The problem is that to ensure consistency, a database that supports transactions needs to write the same data many times over. The process can be roughly described as writing a log that says: “This is what I am going to do. I am doing it. Now it is done.” The reason is that if something terrible should happen in the middle of a transaction, like the janitor unplugging the server so they can vacuum the server room, then the data can still be recovered to a consistent state. The last thing you want is all the debits without the credits.

This process of logging transactions brings a huge performance penalty. For many applications it is one well worth paying. But sometimes you don’t want to pay the penalty. Examples are Web applications that spend most of their time reading data, applications that use the database as a temporary store, and small embedded applications that use the database as a convenient way to manage internal application data.

If you don’t want transactions then you probably want to look at the simpler databases. Microsoft Access databases are dreaded by administrators who have had to deal with corruption and locking issues, but they work well in scenarios where the data is temporary or there is only one user.

For Web applications, MySQL has become a firm favorite. Though it supports transactions, you have the option to turn them off.  On Unix there are also lightweight open-source databases like DBM and its successors, which are adequate for small tasks, even if you wouldn’t want to use them for your company accounts.

Then there are dozens of databases where the entire engine is written in a higher-level language like Java or Python. The goal is to make it possible to embed the databases directly into applications. These databases are not going to win any scalability awards, but are quite adequate for what they do. Often their performance is surprisingly good.

If you want a fully transactional database then you have even more choice. If you like open source then PostgreSQL should probably be at the top of your list. Not so long ago MySQL would have been right beside it, but since it was acquired by Oracle there has been some concern around how long it will remain free. Even if you are not dedicated to open source, these are both competent database servers used in many big companies.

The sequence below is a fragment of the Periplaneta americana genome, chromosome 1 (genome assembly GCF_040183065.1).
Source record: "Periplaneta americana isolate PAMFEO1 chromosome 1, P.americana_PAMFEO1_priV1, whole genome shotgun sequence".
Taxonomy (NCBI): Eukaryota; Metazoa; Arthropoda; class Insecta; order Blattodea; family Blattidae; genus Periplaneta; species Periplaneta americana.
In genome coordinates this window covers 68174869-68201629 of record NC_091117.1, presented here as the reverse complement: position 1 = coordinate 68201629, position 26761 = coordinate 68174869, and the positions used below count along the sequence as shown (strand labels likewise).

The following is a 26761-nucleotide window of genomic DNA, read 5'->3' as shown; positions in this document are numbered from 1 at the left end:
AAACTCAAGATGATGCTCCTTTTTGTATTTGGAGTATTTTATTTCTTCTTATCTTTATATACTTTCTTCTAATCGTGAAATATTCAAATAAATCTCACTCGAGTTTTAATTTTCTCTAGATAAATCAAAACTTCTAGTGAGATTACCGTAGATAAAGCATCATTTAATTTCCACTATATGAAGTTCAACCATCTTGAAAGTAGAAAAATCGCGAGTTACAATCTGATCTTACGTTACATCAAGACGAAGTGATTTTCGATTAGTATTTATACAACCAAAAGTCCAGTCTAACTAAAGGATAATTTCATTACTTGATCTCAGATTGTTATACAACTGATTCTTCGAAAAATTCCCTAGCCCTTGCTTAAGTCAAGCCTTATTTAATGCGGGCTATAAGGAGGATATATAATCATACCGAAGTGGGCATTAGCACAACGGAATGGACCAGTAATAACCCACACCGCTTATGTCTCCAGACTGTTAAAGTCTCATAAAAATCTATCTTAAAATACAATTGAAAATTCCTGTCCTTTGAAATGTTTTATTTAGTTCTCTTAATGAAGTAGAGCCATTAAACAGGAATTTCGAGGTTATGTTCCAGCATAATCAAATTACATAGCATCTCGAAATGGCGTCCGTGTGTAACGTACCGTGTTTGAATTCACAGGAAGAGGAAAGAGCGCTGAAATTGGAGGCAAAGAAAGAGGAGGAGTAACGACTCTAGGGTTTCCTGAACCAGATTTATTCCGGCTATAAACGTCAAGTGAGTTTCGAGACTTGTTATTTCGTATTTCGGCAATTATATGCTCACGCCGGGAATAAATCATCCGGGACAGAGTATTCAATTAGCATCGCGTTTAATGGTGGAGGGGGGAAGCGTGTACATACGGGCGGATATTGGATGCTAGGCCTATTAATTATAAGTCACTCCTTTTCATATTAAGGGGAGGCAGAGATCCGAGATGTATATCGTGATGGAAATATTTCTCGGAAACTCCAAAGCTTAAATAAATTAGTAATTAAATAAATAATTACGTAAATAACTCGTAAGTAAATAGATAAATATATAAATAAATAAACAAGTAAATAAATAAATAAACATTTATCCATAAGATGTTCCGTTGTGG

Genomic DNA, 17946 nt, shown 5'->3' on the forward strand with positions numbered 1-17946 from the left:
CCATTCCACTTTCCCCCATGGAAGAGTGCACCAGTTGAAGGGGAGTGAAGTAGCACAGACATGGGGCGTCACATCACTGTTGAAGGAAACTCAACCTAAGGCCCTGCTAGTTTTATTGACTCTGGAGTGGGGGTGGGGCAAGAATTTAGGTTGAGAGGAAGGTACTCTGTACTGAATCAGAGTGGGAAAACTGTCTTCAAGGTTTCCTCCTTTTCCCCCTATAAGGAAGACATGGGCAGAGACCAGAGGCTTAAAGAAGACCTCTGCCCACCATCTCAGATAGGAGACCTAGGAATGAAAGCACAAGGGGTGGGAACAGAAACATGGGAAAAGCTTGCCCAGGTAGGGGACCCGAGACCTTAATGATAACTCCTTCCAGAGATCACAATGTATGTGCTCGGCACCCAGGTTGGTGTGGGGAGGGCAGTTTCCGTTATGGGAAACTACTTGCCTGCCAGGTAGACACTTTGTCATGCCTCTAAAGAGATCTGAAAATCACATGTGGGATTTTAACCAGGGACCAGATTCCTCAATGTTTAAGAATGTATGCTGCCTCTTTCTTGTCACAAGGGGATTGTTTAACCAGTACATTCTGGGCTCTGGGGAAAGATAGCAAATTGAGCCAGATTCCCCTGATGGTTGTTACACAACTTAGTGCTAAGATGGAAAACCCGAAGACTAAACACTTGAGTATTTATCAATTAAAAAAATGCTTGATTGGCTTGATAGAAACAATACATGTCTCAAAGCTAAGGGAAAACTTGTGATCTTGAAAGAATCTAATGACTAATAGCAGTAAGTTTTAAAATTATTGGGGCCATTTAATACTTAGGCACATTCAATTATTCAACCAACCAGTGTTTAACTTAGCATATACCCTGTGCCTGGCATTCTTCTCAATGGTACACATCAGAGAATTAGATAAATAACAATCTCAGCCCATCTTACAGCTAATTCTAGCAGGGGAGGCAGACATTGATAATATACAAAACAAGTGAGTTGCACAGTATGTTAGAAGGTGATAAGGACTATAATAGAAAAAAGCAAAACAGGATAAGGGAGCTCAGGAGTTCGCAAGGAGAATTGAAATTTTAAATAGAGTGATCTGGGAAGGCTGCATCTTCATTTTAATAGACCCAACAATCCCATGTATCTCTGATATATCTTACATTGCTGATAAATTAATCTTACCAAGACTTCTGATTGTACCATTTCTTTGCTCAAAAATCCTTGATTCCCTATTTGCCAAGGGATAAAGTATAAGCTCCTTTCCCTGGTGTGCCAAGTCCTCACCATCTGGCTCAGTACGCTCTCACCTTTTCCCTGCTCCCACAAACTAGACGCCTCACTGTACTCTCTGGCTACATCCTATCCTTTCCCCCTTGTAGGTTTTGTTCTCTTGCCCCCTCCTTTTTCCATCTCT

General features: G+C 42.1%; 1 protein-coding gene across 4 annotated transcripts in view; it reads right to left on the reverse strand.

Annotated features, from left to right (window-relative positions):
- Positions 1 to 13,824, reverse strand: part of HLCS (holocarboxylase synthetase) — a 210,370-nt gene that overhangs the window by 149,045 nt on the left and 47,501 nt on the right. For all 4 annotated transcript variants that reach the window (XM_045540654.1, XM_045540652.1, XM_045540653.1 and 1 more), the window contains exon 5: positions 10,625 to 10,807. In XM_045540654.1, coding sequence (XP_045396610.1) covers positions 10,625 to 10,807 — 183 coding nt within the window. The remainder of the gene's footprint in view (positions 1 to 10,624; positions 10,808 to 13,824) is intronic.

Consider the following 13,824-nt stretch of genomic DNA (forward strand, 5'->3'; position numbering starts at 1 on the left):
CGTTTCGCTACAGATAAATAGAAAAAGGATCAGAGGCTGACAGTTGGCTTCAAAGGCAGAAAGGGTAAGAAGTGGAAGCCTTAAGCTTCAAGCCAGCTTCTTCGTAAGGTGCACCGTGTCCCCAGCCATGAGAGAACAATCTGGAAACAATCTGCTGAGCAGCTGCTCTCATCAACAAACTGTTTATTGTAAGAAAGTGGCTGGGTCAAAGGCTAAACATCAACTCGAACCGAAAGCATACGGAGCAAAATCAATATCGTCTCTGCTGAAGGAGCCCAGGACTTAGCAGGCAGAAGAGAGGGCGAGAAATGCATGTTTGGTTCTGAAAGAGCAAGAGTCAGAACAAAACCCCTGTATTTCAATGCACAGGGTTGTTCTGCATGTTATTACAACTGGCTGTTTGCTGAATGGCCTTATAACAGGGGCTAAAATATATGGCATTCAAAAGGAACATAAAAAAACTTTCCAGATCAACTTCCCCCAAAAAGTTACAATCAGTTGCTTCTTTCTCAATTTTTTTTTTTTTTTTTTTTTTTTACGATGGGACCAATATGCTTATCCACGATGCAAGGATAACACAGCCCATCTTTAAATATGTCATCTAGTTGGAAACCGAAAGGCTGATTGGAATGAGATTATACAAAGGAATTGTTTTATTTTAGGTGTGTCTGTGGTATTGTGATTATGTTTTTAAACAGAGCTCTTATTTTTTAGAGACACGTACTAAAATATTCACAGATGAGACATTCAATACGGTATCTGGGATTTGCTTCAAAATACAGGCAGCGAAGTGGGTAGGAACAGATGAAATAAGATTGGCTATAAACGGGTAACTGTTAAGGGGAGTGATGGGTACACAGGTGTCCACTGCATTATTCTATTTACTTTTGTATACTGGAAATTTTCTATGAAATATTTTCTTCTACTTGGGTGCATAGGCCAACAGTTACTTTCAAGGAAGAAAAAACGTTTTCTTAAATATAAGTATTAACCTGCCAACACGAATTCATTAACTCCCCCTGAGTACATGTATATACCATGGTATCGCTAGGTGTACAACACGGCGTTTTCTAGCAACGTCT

If your company is allergic to open source, there are plenty of commercial alternatives. SQL Server is popular among Windows developers and Microsoft is fond of showing off how well its database can match the other contenders. Sybase is popular in many Unix shops and IBM’s DB2 has loyal followers who will never hesitate to point out its obvious (to them) superiority.

Then there is the big cheese of databases: Oracle. Though Oracle CEO Larry Ellison might be brash and obnoxious, he seems to have no problem persuading customers to buy his database. Oracle has a lot to offer — its database is fast and flexible, but it is expensive and needs skilled hands to keep it working properly. Of course, the competition will say that Oracle is not faster.

Finally, if you think Oracle is too cheap, there are always mainframes and dedicated high-performance databases like Teradata.

Here we have a wide variety of choice, and we haven’t even looked at all the options. Choosing a database is not easy.

The simple truth is that the set theory behind relational databases has been well understood for two decades. The basic principals haven’t changed, which means that there is very little to distinguish between the core functionality of different products. Some database implementations might be faster or more scalable than others, but the difference is usually small.

As computers have become faster it has become less important to squeeze those extra milliseconds out of running a query. Obviously, if you are responsible for the retail banking application at a large financial institution, or for itemised billing at a cellphone network, then it is worth your while to do an intensive comparison.

For the rest of us, chances are you already have experience with at least one major database vendor. You probably have the relationships with the community and the vendor, and possibly you have all the tools for the database.  Almost certainly you have the scars of experience.

So back to the question: which is the best database? The answer is: the database you know.

  • Matthew French is an independent consultant with more than 20 years of experience in the IT industry